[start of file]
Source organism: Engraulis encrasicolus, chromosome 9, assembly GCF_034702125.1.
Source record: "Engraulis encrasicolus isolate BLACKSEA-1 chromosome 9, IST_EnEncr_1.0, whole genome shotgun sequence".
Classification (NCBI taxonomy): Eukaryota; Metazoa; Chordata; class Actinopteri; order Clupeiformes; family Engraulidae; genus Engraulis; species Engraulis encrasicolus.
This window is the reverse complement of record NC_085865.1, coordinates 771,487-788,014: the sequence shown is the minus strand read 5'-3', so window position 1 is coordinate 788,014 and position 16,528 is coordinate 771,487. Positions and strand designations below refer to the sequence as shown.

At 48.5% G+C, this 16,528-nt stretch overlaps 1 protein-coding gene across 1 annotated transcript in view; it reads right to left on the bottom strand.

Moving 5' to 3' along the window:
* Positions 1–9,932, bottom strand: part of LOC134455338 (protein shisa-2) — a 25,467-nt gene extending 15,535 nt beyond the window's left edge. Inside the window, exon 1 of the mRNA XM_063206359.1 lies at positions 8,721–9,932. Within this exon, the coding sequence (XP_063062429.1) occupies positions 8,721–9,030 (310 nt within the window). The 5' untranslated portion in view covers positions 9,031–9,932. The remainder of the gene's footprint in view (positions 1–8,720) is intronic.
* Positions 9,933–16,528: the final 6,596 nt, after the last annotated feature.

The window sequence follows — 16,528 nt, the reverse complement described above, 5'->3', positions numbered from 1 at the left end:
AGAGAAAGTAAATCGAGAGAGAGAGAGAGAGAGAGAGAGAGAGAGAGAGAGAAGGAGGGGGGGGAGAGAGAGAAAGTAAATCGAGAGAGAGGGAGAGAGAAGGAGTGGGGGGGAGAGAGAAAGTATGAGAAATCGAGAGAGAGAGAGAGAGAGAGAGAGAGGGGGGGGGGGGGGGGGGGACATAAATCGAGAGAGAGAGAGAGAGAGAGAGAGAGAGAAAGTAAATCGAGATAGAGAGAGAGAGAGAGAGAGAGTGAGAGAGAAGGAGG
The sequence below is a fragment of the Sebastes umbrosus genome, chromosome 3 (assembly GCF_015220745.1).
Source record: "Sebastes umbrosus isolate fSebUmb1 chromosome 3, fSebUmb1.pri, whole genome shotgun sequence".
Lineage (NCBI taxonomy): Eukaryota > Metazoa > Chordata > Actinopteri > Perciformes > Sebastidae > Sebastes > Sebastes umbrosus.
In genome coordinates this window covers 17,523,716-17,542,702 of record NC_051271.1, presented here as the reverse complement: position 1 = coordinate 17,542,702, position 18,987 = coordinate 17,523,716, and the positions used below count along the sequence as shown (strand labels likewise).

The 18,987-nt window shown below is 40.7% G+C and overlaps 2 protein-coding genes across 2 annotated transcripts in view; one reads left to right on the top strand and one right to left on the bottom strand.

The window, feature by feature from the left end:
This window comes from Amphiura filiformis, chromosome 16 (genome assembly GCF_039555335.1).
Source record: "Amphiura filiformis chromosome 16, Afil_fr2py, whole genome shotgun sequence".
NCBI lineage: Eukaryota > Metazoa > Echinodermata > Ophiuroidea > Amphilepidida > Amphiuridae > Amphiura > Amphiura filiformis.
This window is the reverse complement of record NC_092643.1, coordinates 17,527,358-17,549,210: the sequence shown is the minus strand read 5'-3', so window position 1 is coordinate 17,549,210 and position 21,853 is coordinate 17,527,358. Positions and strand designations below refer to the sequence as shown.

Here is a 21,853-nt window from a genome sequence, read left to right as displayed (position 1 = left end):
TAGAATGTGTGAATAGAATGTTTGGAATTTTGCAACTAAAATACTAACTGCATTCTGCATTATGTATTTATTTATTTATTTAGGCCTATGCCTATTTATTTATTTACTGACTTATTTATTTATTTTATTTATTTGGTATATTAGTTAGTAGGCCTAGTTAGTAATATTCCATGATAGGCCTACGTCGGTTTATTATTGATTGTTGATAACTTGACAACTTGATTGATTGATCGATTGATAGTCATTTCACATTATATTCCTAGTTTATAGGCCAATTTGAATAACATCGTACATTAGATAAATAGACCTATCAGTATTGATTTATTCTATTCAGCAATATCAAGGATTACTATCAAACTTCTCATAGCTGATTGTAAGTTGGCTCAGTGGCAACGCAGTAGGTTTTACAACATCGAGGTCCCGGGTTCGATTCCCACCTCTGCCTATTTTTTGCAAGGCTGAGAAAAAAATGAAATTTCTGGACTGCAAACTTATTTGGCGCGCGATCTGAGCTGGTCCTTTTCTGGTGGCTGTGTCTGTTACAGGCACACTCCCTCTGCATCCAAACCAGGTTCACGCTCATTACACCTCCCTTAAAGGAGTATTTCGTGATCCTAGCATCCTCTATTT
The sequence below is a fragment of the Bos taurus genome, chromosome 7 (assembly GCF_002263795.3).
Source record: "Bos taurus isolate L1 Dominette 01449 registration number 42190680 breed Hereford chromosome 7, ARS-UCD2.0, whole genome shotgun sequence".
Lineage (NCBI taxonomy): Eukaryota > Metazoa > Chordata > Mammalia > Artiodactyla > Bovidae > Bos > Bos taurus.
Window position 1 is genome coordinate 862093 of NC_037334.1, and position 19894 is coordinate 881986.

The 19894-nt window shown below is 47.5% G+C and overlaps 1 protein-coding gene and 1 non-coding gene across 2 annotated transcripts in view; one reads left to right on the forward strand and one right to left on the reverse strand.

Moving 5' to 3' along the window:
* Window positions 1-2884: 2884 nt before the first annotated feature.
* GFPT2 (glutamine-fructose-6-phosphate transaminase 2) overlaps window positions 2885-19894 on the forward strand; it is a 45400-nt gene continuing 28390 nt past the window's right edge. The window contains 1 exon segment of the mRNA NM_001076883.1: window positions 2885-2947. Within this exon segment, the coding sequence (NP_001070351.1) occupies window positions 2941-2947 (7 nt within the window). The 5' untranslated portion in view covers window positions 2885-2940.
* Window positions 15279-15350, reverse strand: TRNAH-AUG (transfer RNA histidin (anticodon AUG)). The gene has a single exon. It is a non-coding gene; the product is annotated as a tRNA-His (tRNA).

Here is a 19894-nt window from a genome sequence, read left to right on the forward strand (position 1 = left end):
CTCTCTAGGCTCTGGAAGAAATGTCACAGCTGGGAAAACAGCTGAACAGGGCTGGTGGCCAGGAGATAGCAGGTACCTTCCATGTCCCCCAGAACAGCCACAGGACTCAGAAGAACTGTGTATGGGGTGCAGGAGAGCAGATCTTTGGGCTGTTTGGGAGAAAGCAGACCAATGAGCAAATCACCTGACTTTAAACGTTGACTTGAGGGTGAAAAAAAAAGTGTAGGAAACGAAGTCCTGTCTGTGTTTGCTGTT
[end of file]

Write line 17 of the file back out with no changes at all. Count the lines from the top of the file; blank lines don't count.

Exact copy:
This window comes from Amphiura filiformis, chromosome 16 (genome assembly GCF_039555335.1).